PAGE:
Note: This blog was edited on 9 September 2019 following the announcement made by UK Government that the new rules will be delayed by a year and will now begin 1 October 2020.
HM Revenue and Customs are changing the way VAT is accounted for by the construction industry in a bid to tackle missing trader fraud. The new rules will come into force from 1 October 2020.
What is the VAT domestic reverse charge for building and construction services?
From 1 October 2020, businesses supplying construction services to a VAT registered customer will no longer charge VAT. Instead the customer pays the VAT directly to HMRC and recovers the VAT, as usual.
Who will the charge apply to?
The new rules will apply to VAT-registered contractors and sub-contractors who are registered for the Construction Industry Scheme (CIS).
Before applying the reverse charge, the VAT and CIS status of the customer should be established. VAT registration numbers can be confirmed on the European Commission website and the CIS verification system can be used to check CIS status.
Which services are included under the new rules?
The reverse charge will apply to supplies of ‘specified services’, supplied at the standard or reduced rates that also need to be reported under CIS. However, unlike CIS, the reverse charge applies to materials where they are included within a service. ‘Specified services’ will include:
- Constructing, altering, repairing, extending, demolishing or dismantling buildings;
- Installing heating, lighting, air-conditioning, ventilation, power supply, drainage, sanitation, water supply or fire protection systems;
- Internal cleaning of buildings, carried out in the course of their construction, alteration, repair, extension or restoration;
- Painting or decorating the interior or exterior of a building; and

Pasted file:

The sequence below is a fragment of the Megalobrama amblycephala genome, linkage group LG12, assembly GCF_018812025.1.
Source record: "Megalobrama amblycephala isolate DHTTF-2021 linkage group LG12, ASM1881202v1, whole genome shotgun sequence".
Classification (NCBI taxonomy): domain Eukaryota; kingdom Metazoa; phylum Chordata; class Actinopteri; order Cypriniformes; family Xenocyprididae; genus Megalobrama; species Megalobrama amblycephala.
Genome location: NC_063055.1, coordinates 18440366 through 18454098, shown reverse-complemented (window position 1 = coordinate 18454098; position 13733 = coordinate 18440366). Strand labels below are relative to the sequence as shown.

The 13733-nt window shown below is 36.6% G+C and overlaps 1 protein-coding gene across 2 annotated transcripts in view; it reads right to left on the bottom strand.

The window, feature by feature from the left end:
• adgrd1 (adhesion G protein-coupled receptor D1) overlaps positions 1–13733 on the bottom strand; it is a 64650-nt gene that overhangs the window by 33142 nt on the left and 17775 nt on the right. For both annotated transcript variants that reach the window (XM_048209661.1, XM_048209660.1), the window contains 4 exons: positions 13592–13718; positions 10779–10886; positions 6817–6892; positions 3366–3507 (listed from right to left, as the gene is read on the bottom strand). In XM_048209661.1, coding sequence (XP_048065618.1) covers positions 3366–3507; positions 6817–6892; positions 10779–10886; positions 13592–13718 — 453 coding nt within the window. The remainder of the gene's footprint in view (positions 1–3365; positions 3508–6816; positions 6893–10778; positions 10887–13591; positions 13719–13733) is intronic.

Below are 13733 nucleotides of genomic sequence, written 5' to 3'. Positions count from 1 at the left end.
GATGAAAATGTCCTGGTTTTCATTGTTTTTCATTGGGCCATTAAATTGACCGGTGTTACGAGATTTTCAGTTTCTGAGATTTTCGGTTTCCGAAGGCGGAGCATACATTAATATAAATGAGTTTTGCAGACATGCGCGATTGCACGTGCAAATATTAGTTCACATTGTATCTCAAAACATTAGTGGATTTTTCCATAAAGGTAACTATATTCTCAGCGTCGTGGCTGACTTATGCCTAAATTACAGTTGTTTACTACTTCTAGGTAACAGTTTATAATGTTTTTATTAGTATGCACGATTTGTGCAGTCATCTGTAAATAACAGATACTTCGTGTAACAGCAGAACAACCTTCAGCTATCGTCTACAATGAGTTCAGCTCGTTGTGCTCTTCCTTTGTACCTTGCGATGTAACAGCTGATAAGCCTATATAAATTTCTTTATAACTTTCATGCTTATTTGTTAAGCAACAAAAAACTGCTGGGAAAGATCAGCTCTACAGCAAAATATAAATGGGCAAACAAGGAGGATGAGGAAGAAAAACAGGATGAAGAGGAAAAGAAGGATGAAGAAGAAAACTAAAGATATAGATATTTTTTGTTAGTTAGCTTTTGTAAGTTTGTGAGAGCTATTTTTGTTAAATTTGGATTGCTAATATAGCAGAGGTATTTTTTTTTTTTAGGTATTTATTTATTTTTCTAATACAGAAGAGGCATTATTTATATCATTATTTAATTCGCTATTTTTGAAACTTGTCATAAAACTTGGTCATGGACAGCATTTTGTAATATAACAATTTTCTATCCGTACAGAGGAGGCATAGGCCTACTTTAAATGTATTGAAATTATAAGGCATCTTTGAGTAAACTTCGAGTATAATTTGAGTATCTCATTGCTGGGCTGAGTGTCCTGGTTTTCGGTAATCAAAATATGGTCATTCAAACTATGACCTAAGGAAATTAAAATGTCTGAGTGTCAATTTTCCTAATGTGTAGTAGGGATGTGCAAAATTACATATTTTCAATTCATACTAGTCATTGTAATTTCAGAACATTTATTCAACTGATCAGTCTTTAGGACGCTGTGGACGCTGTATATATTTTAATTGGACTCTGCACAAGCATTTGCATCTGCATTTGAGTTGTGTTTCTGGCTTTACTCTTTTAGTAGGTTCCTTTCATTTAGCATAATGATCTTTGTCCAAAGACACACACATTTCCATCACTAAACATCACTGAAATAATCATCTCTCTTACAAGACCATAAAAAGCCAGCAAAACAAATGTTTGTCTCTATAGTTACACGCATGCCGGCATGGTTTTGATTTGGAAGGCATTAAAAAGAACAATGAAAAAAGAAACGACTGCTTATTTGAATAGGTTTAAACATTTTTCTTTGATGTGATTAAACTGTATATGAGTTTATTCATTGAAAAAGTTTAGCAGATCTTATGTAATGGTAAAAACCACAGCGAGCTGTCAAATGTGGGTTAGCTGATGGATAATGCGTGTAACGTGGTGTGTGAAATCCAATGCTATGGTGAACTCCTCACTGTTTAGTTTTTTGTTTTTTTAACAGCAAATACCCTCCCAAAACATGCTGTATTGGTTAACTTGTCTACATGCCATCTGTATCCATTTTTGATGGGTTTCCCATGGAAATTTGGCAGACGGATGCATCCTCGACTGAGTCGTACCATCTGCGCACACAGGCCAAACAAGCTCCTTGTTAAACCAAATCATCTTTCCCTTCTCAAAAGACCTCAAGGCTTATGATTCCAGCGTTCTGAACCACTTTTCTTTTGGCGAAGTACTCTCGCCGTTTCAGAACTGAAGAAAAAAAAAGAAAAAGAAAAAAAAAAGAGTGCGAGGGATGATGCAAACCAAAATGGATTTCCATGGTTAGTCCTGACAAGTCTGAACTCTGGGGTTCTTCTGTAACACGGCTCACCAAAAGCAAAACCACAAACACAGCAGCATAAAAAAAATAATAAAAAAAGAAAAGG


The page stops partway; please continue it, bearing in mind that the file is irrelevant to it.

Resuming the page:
- Services which form an integral part, or are part of the preparation or completion of the above services, including site clearance, scaffolding, landscaping and site restoration.
The reverse charge does not apply to consumers or final customers, even if they are VAT and CIS-registered. If there is uncertainty as to whether the customer is an end user, confirmation should be requested either in writing, an email or a contract.
VAT documents and completing the VAT return
When supplying a service subject to the reverse charge, invoices should continue to show all the information required on a VAT invoice, but should make it clear that the domestic reverse charge applies, using wording such as “Reverse charge: VAT Act 1994 s55A applies” or simply “Reverse charge: customer to pay VAT to HMRC”. The invoice should also state how much VAT is due under the reverse charge or the rate of VAT, but will not include the VAT in the total to pay.
If the reverse charge applies to sales made, no output VAT should be included in box 1 of the VAT return but the net value of the sale should be included in box 6.
If the reverse charge applies to purchased services, the output VAT should be included in box 1 of the VAT return but the net value of the purchase should not be included in box 6. Input tax will be recoverable in the usual way.
What you need to do before 1 October 2020
There are a number of steps you can take to prepare for the new rules:
1. Check whether the reverse charge will affect your sales, purchases or both.
2. Ensure your accounting systems and software are updated to apply the reverse charges.
3. Ensure your accounts staff receive training in how to apply the reverse charge.
4. Plan for any impacts on cash flow.
HMRC have indicated that they will apply a “light touch” in dealing with reverse charge errors made in the first six months of the new rules.
This blog was provided by Lorna Overstall at Wilson Sandford. She will be presenting on this topic at our Autumn Conference on 24 October, you can buy your tickets here (open to all, not just NAS members). In the meantime if you have any questions, please email her directly on email@example.com.